Cornell does a great job with Johnny and Ben–he even abbreviates their bickering, which only lasts a page, but is a fine approach to what otherwise would have been something familiar.
It’s Sue and Reed who come off wrong. Cornell has them blathering to each other like they’re out of a romance novel.
Plus, Domingues’s art fails. He doesn’t do either element–superhero or magical–well.
The Melancholy of Susan Richards; writer, Paul Cornell; artist and colorist, Horacio Domingues; letterer, Dave Lanphear; editor, Tom Brevoort; publisher, Marvel Comics.
Yolen and Vess have an absolutely fantastic fairy tale story here. It’s not technically a fairy tale (it’s layered, a nursemaid tells the story to a child, who it directly concerns) but it’s just wonderful. Vess’s art here is superior–he’s able to convey action, antiquity and fear. There’s one moment where it confuses, then it all becomes quite clear. Yolen comes up with a great narrative though. Her writing is the real boon.
Paleolove continues. Davis is on the second of a third part story and there’s no reason for a third part if this one is any indication. Not because it’s bad (it’s not good, but like most Davis, not exactly awful), but because the narrative is already stretched then as this entry closes.
Campbell reveals another character’s backstory in Hermes this installment. It’s so good. The details are indescribable due to imagination and complexity. It’s outstanding work.
King Henry; story by Jane Yolen; art and lettering by Charles Vess. Paleolove, Part Two; story, art and lettering by Gary Davis. Hermes versus the Eyeball Kid, Part Three; story by Eddie Campbell and Wes Kublick; art by Campbell, Peter Mullins and April Post; lettering by Campbell. Edited by Randy Stradley.
Posted in Dark Horse, Eyeball Kid, Hermes, King Henry, Paleolove
Tagged April Post, Charles Vess, Eddie Campbell, Gary Davis, Jane Yolen, Peter Mullins, Wes Kublick
Oh, I finally get it. Paleolove means love in the Paleolithic era. To pay Davis a complement (my first?), he’s never tried so deliberately to tug on the heartstrings until now so I never really gave the title a thought. What amazes me is the artwork. He hasn’t gotten any better with figures since his first Paleolove story, sixty or so issues ago in Presents. At least he’s not getting worse.
Campbell and company don’t explain everything this installment of Hermes and Eyeball. I fact, I don’t think they explain anything other than the Eyeball Kid and the false oracle are in cahoots together. Again, it’s excellent work, very self-aware and very charming–which isn’t easy given the Eyeball Kid. He’s kind of gross looking.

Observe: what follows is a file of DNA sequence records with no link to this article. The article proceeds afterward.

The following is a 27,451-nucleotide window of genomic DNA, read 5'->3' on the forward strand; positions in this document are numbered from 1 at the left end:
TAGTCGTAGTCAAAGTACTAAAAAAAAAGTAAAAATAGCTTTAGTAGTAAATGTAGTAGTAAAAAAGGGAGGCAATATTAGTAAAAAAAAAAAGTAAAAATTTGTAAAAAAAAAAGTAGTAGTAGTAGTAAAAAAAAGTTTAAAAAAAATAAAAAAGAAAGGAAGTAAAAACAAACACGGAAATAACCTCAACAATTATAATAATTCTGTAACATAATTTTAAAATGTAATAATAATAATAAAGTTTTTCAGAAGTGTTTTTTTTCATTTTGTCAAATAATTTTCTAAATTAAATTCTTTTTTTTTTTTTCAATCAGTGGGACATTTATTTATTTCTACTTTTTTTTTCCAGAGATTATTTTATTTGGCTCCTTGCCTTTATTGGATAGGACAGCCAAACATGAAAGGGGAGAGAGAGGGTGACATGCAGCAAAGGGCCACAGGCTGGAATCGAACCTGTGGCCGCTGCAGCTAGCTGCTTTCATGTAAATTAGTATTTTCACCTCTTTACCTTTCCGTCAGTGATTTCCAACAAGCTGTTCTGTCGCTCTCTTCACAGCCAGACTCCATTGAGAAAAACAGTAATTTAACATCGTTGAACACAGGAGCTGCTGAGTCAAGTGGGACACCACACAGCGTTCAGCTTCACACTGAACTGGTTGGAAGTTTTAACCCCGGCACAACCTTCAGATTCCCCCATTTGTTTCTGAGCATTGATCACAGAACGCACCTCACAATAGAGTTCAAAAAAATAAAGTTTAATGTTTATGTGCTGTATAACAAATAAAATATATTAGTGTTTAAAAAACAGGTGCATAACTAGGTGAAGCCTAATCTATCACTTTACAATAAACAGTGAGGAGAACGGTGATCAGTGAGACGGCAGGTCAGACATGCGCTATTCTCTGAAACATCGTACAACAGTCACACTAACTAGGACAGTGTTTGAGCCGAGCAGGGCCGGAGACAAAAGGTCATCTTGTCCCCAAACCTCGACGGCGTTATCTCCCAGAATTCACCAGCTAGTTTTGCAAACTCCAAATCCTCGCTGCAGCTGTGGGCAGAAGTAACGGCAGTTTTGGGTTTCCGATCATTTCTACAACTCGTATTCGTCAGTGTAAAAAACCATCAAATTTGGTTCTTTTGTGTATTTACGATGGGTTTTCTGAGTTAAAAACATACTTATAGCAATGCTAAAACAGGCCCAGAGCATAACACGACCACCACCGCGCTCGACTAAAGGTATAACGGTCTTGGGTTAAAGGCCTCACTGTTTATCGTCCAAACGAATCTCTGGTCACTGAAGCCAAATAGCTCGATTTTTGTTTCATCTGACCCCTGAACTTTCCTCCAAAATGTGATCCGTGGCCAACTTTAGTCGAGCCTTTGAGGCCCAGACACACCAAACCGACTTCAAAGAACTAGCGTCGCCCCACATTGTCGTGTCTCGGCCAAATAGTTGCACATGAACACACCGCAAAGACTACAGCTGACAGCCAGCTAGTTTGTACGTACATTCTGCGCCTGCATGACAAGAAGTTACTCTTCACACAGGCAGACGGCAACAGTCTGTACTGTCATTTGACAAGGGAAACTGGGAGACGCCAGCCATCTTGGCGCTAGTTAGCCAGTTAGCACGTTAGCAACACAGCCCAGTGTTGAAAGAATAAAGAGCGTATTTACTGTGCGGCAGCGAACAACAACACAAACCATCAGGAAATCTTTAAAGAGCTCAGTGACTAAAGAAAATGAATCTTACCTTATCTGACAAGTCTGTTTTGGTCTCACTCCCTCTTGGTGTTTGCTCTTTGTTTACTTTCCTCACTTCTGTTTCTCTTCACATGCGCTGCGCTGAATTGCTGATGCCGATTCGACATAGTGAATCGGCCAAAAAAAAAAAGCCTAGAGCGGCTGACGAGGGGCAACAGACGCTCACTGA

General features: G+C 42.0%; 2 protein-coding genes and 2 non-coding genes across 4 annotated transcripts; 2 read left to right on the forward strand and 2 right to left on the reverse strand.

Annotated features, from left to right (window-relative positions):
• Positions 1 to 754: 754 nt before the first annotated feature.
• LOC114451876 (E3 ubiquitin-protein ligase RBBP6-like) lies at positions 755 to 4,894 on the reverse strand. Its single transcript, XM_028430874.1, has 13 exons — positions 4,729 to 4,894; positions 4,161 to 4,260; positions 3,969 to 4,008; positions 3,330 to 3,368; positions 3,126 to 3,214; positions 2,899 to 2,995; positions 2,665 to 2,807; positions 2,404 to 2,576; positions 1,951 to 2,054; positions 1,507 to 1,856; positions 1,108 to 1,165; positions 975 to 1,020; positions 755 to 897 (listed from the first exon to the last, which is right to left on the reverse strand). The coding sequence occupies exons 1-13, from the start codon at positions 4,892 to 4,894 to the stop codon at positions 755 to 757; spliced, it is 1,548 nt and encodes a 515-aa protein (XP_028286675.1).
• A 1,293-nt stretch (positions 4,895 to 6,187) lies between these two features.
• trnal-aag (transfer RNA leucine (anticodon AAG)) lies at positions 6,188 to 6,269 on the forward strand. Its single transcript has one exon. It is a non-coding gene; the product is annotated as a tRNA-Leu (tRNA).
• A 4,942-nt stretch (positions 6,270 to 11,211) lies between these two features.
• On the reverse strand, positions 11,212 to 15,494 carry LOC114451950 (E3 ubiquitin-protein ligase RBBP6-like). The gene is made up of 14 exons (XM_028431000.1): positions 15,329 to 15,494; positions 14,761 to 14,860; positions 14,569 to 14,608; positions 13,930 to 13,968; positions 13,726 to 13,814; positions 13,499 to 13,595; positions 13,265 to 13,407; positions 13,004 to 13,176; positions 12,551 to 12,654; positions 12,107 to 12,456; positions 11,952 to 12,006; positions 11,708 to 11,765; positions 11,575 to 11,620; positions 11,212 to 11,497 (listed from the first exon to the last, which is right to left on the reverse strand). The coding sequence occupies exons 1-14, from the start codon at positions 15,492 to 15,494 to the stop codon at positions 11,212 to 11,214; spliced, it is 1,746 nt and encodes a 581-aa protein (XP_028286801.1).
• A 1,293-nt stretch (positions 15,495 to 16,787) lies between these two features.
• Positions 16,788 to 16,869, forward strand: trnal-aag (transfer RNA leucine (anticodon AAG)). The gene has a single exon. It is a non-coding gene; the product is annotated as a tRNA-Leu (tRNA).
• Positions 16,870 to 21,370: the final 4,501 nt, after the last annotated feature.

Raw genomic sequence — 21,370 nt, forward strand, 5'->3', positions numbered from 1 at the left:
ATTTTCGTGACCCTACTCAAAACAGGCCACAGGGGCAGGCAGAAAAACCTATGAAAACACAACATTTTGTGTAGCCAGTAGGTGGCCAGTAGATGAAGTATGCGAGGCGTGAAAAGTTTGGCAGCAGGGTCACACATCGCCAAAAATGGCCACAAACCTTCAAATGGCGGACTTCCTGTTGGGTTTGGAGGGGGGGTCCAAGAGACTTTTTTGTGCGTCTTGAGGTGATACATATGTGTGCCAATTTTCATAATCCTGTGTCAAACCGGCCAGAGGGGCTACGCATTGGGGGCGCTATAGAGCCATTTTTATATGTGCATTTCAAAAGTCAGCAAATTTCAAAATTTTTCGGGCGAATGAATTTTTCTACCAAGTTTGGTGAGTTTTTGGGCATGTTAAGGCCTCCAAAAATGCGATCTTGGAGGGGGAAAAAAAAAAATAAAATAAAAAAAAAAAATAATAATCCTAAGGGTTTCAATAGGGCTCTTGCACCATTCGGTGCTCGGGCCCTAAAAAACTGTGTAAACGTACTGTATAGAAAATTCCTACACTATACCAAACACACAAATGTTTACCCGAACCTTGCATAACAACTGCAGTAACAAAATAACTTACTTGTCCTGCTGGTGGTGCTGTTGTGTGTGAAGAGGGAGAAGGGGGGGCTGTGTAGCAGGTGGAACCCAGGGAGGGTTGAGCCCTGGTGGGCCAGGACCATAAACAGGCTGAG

Lang and Lieber’s Nanny Katie story is a lovely little story about an English nanny who can commune with nature. Delicate writing, great art.
Paleolove, Part One; story, art and lettering by Gary Davis. Hermes versus the Eyeball Kid, Part Two; story by Eddie Campbell and Wes Kublick; art by Campbell, Peter Mullins and April Post; lettering by Campbell. Nanny Katie, An Edwardian Nursery; story by Jeffrey Lang; art by Steve Lieber. Edited by Randy Stradley.
Posted in Dark Horse, Eyeball Kid, Hermes, Nanny Katie, Paleolove
Tagged April Post, Eddie Campbell, Gary Davis, Jeffrey Lang, Peter Mullins, Steve Lieber, Wes Kublick
Madwoman sort of whimpers off to its end. Jordorowsky tries to do way too much–he introduces two new characters and kind of changes up the point of the story. He also introduces the possibility its all about getting a drug princess out of jail. It doesn’t even have a solid ending, instead making a joke about the protagonist’s sexual promiscuity. It’s a weak finish… but the art from Moebius is good.
The Chairman finishes up too. Moore introduces more characters and major plot point. It’s exceptionally poorly written. All I can think is the editor knew Moore personally. Robinson’s art continues to be bad.
However, the issue opens with Hermes versus the Eyeball Kid, which is a delight. Campbell is having fun this entire first installment. It’s funny but there’s also his delicate plotting–Campbell sets up the many characters with complex relationships. He’s off to a great start.
Hermes versus the Eyeball Kid, Part One; story and lettering by Eddie Campbell; art by Campbell and Peter Mullins. The Chairman, Part Three; story by Charles Moore; art by Andrew Robinson; lettering by Pat Brosseau. The Madwoman of the Sacred Heart, Part Seven; script by Alexandro Jordorowsky; art by Moebius; lettering by Dave Cooper. Edited by Randy Stradley.